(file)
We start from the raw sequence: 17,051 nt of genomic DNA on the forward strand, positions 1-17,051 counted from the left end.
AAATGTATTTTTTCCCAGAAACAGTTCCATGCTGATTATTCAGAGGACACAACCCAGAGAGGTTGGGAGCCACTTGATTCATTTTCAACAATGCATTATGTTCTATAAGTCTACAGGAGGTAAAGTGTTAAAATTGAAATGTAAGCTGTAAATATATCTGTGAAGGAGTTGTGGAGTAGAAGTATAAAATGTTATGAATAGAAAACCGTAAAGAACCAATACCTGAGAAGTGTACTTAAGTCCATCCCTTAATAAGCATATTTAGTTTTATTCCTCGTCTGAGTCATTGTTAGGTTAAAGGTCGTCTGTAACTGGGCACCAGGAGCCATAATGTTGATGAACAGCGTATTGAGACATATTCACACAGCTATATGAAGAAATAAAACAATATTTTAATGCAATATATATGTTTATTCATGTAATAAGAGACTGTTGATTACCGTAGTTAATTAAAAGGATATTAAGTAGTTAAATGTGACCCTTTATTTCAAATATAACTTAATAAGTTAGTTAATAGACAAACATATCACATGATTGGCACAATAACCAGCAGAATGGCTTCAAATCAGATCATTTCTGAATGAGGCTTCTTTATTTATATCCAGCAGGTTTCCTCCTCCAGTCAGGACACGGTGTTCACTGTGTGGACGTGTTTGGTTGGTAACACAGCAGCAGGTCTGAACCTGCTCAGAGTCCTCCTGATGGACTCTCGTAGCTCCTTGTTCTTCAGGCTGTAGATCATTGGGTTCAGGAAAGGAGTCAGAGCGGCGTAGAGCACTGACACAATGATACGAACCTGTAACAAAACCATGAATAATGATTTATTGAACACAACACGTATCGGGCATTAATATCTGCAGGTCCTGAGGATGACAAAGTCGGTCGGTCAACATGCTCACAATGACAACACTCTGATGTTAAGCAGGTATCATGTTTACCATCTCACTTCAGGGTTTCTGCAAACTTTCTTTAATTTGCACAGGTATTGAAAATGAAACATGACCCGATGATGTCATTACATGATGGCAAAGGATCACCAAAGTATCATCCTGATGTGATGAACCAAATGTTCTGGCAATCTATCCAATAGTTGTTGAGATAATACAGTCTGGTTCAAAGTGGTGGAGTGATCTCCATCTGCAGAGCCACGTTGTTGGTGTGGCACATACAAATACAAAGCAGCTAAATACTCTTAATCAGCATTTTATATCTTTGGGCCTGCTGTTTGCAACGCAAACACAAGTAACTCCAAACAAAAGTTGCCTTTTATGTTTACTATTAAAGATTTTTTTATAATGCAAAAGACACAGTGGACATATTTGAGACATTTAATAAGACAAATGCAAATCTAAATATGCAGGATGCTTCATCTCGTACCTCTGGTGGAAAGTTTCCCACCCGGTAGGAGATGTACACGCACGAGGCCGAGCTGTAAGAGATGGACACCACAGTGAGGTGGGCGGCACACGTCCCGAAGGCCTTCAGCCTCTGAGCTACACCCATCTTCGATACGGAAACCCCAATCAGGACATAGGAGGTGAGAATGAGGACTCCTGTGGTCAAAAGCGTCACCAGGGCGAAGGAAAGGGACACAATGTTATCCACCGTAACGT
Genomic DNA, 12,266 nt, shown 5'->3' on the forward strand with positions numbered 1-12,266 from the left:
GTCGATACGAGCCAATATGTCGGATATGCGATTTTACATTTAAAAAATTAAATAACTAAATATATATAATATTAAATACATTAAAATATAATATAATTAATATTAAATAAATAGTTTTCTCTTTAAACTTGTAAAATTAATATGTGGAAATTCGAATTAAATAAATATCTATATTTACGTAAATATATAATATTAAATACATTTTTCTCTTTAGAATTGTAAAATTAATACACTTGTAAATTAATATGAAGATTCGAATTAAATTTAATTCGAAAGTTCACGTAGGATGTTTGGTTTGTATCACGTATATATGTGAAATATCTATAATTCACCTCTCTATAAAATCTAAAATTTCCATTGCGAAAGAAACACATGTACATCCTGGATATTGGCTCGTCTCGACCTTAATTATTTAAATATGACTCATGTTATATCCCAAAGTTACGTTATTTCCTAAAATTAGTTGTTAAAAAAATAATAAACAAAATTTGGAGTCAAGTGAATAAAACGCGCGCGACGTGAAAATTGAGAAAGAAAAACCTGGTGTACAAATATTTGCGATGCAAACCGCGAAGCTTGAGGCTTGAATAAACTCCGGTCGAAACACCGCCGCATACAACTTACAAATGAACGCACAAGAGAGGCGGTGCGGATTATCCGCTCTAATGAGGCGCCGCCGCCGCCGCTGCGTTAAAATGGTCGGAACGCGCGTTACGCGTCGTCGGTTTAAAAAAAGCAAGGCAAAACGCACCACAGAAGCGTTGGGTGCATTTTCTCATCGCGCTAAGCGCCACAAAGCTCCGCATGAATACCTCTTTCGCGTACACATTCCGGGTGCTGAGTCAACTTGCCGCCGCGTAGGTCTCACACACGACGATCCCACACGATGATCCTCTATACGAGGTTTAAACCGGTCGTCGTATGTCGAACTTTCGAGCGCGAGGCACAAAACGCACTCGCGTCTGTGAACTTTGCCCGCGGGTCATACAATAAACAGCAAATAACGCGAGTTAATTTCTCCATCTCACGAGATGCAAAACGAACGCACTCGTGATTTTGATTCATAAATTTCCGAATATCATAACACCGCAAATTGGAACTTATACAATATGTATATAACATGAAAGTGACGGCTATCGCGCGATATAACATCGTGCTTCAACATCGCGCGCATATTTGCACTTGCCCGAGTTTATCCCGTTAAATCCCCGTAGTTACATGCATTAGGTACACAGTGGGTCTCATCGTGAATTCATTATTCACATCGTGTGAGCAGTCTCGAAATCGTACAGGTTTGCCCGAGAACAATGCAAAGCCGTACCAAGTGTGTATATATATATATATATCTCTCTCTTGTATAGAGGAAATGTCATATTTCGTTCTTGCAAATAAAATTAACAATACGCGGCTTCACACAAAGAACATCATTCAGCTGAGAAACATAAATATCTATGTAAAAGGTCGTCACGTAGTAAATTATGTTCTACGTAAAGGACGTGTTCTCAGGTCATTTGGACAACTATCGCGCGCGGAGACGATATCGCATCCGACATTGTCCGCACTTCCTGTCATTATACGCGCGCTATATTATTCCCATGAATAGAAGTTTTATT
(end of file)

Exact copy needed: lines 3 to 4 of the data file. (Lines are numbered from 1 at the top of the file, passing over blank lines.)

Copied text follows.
Genomic DNA, 12,266 nt, shown 5'->3' on the forward strand with positions numbered 1-12,266 from the left:
GTCGATACGAGCCAATATGTCGGATATGCGATTTTACATTTAAAAAATTAAATAACTAAATATATATAATATTAAATACATTAAAATATAATATAATTAATATTAAATAAATAGTTTTCTCTTTAAACTTGTAAAATTAATATGTGGAAATTCGAATTAAATAAATATCTATATTTACGTAAATATATAATATTAAATACATTTTTCTCTTTAGAATTGTAAAATTAATACACTTGTAAATTAATATGAAGATTCGAATTAAATTTAATTCGAAAGTTCACGTAGGATGTTTGGTTTGTATCACGTATATATGTGAAATATCTATAATTCACCTCTCTATAAAATCTAAAATTTCCATTGCGAAAGAAACACATGTACATCCTGGATATTGGCTCGTCTCGACCTTAATTATTTAAATATGACTCATGTTATATCCCAAAGTTACGTTATTTCCTAAAATTAGTTGTTAAAAAAATAATAAACAAAATTTGGAGTCAAGTGAATAAAACGCGCGCGACGTGAAAATTGAGAAAGAAAAACCTGGTGTACAAATATTTGCGATGCAAACCGCGAAGCTTGAGGCTTGAATAAACTCCGGTCGAAACACCGCCGCATACAACTTACAAATGAACGCACAAGAGAGGCGGTGCGGATTATCCGCTCTAATGAGGCGCCGCCGCCGCCGCTGCGTTAAAATGGTCGGAACGCGCGTTACGCGTCGTCGGTTTAAAAAAAGCAAGGCAAAACGCACCACAGAAGCGTTGGGTGCATTTTCTCATCGCGCTAAGCGCCACAAAGCTCCGCATGAATACCTCTTTCGCGTACACATTCCGGGTGCTGAGTCAACTTGCCGCCGCGTAGGTCTCACACACGACGATCCCACACGATGATCCTCTATACGAGGTTTAAACCGGTCGTCGTATGTCGAACTTTCGAGCGCGAGGCACAAAACGCACTCGCGTCTGTGAACTTTGCCCGCGGGTCATACAATAAACAGCAAATAACGCGAGTTAATTTCTCCATCTCACGAGATGCAAAACGAACGCACTCGTGATTTTGATTCATAAATTTCCGAATATCATAACACCGCAAATTGGAACTTATACAATATGTATATAACATGAAAGTGACGGCTATCGCGCGATATAACATCGTGCTTCAACATCGCGCGCATATTTGCACTTGCCCGAGTTTATCCCGTTAAATCCCCGTAGTTACATGCATTAGGTACACAGTGGGTCTCATCGTGAATTCATTATTCACATCGTGTGAGCAGTCTCGAAATCGTACAGGTTTGCCCGAGAACAATGCAAAGCCGTACCAAGTGTGTATATATATATATATATCTCTCTCTTGTATAGAGGAAATGTCATATTTCGTTCTTGCAAATAAAATTAACAATACGCGGCTTCACACAAAGAACATCATTCAGCTGAGAAACATAAATATCTATGTAAAAGGTCGTCACGTAGTAAATTATGTTCTACGTAAAGGACGTGTTCTCAGGTCATTTGGACAACTATCGCGCGCGGAGACGATATCGCATCCGACATTGTCCGCACTTCCTGTCATTATACGCGCGCTATATTATTCCCATGAATAGAAGTTTTATT